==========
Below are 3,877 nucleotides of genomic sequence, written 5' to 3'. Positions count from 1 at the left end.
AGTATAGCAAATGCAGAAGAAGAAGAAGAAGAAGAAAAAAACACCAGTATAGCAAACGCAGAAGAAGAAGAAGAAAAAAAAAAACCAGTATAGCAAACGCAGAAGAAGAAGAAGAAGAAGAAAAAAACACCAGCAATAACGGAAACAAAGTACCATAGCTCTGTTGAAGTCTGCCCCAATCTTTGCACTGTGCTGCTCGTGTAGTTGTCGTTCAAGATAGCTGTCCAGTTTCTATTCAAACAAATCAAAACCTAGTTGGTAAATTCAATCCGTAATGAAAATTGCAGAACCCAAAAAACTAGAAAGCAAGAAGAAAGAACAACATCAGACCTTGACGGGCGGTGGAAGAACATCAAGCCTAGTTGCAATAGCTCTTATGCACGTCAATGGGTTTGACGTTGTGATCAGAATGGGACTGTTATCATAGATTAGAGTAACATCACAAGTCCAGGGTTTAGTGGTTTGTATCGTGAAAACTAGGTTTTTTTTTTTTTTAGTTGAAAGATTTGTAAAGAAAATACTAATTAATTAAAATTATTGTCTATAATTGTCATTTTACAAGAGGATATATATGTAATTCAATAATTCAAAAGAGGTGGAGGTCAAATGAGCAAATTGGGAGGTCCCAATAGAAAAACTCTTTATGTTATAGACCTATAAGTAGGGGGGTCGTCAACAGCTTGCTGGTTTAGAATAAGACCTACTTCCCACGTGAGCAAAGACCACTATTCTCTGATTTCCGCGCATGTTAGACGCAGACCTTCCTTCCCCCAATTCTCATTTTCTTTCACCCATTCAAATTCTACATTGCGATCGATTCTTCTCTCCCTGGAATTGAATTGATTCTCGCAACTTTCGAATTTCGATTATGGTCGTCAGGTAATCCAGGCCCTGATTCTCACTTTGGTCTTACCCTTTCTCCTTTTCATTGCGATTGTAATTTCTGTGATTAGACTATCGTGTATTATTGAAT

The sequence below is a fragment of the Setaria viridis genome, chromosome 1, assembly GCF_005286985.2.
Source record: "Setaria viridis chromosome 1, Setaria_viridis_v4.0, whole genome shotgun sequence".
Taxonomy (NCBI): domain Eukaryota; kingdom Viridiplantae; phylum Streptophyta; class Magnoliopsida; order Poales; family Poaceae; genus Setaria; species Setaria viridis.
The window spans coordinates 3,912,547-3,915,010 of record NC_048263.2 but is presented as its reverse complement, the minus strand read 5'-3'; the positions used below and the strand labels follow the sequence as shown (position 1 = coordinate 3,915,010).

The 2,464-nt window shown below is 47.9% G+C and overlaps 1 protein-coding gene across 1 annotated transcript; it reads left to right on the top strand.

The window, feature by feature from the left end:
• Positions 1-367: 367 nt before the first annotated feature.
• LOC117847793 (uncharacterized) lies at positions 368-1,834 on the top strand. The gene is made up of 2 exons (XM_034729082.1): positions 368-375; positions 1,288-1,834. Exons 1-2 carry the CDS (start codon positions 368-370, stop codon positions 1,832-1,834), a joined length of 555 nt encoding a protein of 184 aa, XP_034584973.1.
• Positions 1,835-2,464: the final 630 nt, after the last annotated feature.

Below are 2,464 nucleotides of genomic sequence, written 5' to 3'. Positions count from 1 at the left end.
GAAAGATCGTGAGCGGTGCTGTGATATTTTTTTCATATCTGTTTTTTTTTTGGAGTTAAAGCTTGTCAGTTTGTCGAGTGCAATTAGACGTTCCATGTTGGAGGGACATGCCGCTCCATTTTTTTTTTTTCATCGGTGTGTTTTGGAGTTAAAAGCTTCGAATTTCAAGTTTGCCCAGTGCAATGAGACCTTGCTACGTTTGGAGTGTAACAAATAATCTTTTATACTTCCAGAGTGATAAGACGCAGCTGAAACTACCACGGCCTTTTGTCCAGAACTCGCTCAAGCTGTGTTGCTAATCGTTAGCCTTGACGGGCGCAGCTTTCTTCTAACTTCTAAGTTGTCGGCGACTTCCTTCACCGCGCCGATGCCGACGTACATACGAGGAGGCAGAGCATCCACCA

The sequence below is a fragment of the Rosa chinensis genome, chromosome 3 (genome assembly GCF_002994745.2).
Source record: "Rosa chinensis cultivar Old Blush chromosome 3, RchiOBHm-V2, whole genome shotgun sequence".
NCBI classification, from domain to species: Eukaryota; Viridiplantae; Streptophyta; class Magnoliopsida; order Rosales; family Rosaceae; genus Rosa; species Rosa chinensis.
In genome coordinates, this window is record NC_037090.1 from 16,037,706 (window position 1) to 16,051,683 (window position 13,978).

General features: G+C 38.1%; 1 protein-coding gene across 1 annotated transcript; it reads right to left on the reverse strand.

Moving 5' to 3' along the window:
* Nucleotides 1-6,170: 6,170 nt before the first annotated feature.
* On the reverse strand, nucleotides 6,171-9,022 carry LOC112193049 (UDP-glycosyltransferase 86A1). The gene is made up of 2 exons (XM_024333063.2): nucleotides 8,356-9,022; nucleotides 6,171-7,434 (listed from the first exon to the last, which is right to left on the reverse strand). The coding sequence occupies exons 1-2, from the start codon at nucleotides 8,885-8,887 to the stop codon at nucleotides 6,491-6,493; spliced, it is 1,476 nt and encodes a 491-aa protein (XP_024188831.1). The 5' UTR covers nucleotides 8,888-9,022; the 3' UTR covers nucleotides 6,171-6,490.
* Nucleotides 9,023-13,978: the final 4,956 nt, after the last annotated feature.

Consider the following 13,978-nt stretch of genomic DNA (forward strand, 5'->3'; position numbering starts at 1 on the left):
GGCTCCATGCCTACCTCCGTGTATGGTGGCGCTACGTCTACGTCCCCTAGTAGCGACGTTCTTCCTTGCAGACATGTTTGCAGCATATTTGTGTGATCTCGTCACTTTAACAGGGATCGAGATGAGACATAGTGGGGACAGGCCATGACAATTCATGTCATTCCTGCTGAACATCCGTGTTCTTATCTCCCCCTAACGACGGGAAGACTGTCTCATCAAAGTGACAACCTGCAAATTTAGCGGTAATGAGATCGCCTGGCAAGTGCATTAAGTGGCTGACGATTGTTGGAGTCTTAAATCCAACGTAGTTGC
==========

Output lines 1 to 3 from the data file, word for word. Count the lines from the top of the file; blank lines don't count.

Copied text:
Below are 3,877 nucleotides of genomic sequence, written 5' to 3'. Positions count from 1 at the left end.
AGTATAGCAAATGCAGAAGAAGAAGAAGAAGAAGAAAAAAACACCAGTATAGCAAACGCAGAAGAAGAAGAAGAAAAAAAAAAACCAGTATAGCAAACGCAGAAGAAGAAGAAGAAGAAGAAAAAAACACCAGCAATAACGGAAACAAAGTACCATAGCTCTGTTGAAGTCTGCCCCAATCTTTGCACTGTGCTGCTCGTGTAGTTGTCGTTCAAGATAGCTGTCCAGTTTCTATTCAAACAAATCAAAACCTAGTTGGTAAATTCAATCCGTAATGAAAATTGCAGAACCCAAAAAACTAGAAAGCAAGAAGAAAGAACAACATCAGACCTTGACGGGCGGTGGAAGAACATCAAGCCTAGTTGCAATAGCTCTTATGCACGTCAATGGGTTTGACGTTGTGATCAGAATGGGACTGTTATCATAGATTAGAGTAACATCACAAGTCCAGGGTTTAGTGGTTTGTATCGTGAAAACTAGGTTTTTTTTTTTTTTAGTTGAAAGATTTGTAAAGAAAATACTAATTAATTAAAATTATTGTCTATAATTGTCATTTTACAAGAGGATATATATGTAATTCAATAATTCAAAAGAGGTGGAGGTCAAATGAGCAAATTGGGAGGTCCCAATAGAAAAACTCTTTATGTTATAGACCTATAAGTAGGGGGGTCGTCAACAGCTTGCTGGTTTAGAATAAGACCTACTTCCCACGTGAGCAAAGACCACTATTCTCTGATTTCCGCGCATGTTAGACGCAGACCTTCCTTCCCCCAATTCTCATTTTCTTTCACCCATTCAAATTCTACATTGCGATCGATTCTTCTCTCCCTGGAATTGAATTGATTCTCGCAACTTTCGAATTTCGATTATGGTCGTCAGGTAATCCAGGCCCTGATTCTCACTTTGGTCTTACCCTTTCTCCTTTTCATTGCGATTGTAATTTCTGTGATTAGACTATCGTGTATTATTGAAT

The sequence below is a fragment of the Setaria viridis genome, chromosome 1, assembly GCF_005286985.2.